Fëanor25 asked:
And if it was FËANOR who crafted the Great Jewels, why did them burn Maedhros' and Maglor's skin.


It seems that it was not Feanor who made the Silmarils in such a way as to burn 'mortal flesh or flesh unclean' but Varda who hallowed them and bestowed this quality upon them. Feanor indeed had no idea of mortals at the time.

solicitr wrote:

I'm not sure if pride and possessiveness were still controlling Maedhros by the time of the last Kinslaying. He did it with reluctance, even revulsion, because he believed that the Oath was binding and inescapable. Of course, this is an area I would love to have the psychologically-astute post-LR Tolkien take on, but he didn't; this matter all dates back to 1930.


Well, in the post-LOTR Tale of Years Maedhros's (Maidros's) unsuccessful attempt to foreswear the Oath appears again, although the 1930 version is closely followed there. True there is no elaboration on it.

Voronwe_the_Faithful wrote:
Christopher actually left out one of his best scenes, when he came to Valmar and brought news of Finwe's death and the rape of the Silmarils. One of my biggest regrets about the published Silmarillion.


I too found it regretful that this scene was not there but in it the Feanorians are shown as being respectful of the Valar - it is to them that they bring the news - and one might wonder how these same individuals then take the Oath in which the Valar are named among those on whom they will not hesitate to take revenge should they come in a possession of a Jewel.

MithLuin wrote:
Why did he not forswear it and give it up? It was not his Oath - his brothers and father also had taken it. They damned themselves to the everlasting Darkness if they didn't fulfill it. And so...as the last two sons of Fëanor, fulfilling the Oath was the only way to save his (dead) family from that fate. I think that that, in part, drove him to the Havens, and certainly to do what he did in the end. Poor, poor Maedhros.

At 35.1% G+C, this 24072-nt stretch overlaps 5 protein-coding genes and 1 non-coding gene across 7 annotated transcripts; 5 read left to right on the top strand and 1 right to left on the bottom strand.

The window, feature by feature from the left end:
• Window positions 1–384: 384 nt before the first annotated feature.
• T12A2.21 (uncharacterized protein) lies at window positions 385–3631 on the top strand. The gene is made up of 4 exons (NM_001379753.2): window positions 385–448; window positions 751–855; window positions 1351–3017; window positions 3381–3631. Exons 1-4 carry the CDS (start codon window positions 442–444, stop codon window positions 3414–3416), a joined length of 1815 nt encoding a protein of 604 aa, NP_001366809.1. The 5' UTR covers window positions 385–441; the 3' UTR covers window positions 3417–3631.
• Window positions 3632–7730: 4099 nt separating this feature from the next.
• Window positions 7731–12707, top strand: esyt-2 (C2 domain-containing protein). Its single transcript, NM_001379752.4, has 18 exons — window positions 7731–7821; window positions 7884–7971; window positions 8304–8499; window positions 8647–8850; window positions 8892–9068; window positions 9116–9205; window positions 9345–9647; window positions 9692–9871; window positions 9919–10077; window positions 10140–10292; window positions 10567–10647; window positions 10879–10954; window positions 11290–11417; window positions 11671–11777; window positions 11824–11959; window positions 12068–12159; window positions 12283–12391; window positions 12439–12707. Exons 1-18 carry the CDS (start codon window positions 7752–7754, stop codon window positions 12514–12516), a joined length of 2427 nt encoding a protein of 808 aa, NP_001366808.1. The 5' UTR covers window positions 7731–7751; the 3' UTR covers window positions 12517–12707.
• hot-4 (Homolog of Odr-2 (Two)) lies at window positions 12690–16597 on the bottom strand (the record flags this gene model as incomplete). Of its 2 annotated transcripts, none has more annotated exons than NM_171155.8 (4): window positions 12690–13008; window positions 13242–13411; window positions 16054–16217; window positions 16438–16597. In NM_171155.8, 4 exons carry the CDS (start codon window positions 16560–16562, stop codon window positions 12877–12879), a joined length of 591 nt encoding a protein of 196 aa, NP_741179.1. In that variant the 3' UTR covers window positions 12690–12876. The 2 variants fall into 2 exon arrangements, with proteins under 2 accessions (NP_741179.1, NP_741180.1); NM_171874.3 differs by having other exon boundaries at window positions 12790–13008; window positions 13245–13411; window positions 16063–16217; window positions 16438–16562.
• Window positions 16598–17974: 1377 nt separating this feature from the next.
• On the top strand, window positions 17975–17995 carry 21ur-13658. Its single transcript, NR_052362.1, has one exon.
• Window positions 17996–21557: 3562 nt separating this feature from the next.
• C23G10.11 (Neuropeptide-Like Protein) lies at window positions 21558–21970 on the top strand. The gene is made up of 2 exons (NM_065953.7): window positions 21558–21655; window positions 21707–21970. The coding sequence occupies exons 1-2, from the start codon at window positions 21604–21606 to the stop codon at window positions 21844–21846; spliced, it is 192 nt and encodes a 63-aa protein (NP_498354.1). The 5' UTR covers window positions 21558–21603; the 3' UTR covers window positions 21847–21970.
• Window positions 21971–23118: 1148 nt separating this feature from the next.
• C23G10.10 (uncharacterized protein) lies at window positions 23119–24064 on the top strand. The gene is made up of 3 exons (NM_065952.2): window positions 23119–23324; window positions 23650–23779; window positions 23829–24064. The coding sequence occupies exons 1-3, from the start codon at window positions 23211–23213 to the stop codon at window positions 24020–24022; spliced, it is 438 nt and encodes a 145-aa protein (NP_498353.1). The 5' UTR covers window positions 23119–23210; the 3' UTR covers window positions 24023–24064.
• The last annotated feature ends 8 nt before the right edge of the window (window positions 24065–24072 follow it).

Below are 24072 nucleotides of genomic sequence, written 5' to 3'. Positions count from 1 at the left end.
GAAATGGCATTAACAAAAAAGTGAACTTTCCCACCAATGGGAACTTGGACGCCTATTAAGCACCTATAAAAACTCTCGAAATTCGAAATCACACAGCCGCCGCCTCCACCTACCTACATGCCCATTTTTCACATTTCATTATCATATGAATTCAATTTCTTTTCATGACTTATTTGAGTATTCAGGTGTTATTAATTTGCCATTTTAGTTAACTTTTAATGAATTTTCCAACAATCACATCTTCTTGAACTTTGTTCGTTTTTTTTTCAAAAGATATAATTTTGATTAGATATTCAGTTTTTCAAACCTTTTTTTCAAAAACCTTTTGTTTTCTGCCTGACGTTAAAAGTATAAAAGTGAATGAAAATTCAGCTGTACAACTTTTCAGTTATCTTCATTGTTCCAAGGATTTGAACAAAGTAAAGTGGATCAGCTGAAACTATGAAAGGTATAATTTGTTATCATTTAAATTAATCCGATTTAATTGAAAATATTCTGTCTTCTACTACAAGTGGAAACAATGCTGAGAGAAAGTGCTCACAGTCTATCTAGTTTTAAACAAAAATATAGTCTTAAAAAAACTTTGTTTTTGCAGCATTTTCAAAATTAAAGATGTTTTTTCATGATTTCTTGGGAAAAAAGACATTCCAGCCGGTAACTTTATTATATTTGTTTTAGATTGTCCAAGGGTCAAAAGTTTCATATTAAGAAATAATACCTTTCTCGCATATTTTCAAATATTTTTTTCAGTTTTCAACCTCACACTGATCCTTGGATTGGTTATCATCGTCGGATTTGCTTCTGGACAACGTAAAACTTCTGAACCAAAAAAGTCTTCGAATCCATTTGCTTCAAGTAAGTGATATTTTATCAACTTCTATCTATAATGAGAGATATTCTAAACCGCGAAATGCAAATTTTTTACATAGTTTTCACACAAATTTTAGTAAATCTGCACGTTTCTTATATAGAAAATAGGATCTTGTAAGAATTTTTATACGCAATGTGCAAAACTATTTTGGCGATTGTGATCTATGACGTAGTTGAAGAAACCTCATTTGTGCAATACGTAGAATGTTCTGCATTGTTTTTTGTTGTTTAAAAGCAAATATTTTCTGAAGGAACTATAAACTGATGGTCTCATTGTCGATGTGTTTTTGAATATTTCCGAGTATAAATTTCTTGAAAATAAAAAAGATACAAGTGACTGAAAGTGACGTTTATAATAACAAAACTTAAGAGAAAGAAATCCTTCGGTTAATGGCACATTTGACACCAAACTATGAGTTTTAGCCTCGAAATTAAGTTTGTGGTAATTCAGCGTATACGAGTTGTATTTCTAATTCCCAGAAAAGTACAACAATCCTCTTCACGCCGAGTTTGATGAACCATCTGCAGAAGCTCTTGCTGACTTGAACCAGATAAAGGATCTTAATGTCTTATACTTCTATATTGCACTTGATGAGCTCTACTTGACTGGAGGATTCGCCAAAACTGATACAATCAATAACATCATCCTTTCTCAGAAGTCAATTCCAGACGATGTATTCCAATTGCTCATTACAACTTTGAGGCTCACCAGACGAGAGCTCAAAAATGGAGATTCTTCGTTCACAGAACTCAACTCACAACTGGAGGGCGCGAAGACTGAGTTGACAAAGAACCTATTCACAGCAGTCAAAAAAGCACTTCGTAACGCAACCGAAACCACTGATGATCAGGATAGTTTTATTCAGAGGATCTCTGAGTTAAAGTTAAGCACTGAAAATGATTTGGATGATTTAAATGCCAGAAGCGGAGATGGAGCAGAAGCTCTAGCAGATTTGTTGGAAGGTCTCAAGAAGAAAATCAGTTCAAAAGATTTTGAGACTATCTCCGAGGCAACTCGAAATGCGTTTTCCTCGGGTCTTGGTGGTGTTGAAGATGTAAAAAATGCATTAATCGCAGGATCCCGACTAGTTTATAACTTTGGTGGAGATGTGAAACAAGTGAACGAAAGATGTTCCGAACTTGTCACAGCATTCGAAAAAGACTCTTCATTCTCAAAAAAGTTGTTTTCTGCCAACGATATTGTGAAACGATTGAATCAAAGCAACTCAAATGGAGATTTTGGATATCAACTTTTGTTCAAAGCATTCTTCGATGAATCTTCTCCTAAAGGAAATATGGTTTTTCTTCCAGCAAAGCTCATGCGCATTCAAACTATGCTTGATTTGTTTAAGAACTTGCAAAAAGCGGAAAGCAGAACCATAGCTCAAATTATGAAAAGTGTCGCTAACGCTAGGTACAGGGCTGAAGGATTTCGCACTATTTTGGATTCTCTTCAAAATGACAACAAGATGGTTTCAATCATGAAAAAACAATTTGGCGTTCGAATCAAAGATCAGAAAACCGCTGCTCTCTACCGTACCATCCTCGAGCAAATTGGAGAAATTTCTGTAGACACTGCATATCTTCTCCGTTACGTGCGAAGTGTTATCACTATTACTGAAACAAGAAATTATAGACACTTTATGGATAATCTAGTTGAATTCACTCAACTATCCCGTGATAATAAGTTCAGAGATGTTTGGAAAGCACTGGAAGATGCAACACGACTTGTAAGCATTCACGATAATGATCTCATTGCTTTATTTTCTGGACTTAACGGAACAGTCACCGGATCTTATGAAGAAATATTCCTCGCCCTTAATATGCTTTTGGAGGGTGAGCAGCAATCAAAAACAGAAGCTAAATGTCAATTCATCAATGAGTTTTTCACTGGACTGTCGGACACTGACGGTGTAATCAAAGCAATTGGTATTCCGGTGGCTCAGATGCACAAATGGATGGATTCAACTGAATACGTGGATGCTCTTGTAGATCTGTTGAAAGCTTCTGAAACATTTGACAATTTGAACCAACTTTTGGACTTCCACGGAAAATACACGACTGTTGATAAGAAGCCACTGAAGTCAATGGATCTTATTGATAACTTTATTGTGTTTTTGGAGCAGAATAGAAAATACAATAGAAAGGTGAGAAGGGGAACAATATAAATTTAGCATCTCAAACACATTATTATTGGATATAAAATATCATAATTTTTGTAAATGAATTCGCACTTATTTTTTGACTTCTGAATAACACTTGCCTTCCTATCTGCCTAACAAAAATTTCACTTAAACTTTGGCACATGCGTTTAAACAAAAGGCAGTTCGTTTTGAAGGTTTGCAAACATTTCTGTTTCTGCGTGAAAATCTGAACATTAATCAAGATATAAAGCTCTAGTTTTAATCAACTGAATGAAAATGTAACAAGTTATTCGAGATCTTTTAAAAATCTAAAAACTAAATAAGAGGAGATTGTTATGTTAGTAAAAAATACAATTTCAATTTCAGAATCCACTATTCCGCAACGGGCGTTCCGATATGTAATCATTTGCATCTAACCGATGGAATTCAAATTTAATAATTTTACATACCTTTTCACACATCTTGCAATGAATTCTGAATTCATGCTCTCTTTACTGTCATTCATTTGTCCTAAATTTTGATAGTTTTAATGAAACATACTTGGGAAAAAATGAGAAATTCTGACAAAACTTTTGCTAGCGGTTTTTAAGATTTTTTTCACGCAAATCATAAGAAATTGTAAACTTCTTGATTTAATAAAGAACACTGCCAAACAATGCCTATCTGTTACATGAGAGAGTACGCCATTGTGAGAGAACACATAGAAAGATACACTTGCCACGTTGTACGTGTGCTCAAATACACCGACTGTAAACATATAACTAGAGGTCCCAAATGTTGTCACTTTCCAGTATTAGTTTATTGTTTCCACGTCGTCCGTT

An interesting thought - I never got an impression that the Oath was a collective undertaking. We are told that Feanor for example is in Mandos and will not be released (anytime soon). The literal meaning of the (latest variant of the) Oath is to pursue with hatred whoever gets a Silmaril. And in that at least they don't fail except for the younger twin (considering the alternative scenario of the Shipburning).

MithLuin wrote:
Ulmo and Manwë were the only ones who did anything about it, of course. Manwë sent Thorondor to aid Fingon in his rescue of Maedhros in direct answer to a prayer, and the role of the eagles was always a sign of his watchfulness and involvement. Ulmo of course set up the whole Gondolin/Tuor thing.


Ulmo indeed was behind Tuor's actions but Turgon declined to listen to Ulmo's advice; as did Orodreth when Gelmir and Arminas brought a message from Ulmo to him. And they were not even Feanorians. I don't think we are told much about what Ulmo thought of all that.

Whether the Valar delayed their intervention too much or not is also a good question. In Myth Transformed (following the paragraph cited above by scirocco) it is said that they timed their actions with precision, and that their delay was well justified while the perception of their reluctance and neglect reflected the point of view of those who recorded the history - the exiled Elves (whose lore was subsequently transmitted through Numenoreans who because of their own rebellion 'darkened the picture' further). In fact the Valar and especially Manwe understood that the whole Exile was an example of evil turned into good - as Manwe said, 'evil...good to have been'.
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Re: Were the Valar right to doom Fëanor?

Postby Billobob » Tue Sep 22, 2015 10:31 am

If the Valar hadn't let the Noldor go then they wouldn't have learned the lesson of what happens when you let your pride consume you, and they would have continued to resent the Valar just like Morgoth resented Eru. But when the Eldar's strength was wasted and they were asking for help then the Valar helped because the Noldor needed them and they had learned their lesson.
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Re: Were the Valar right to doom Fëanor?

Postby Billobob » Tue Sep 22, 2015 10:32 am

Sorry accidentally posted twice. :lol: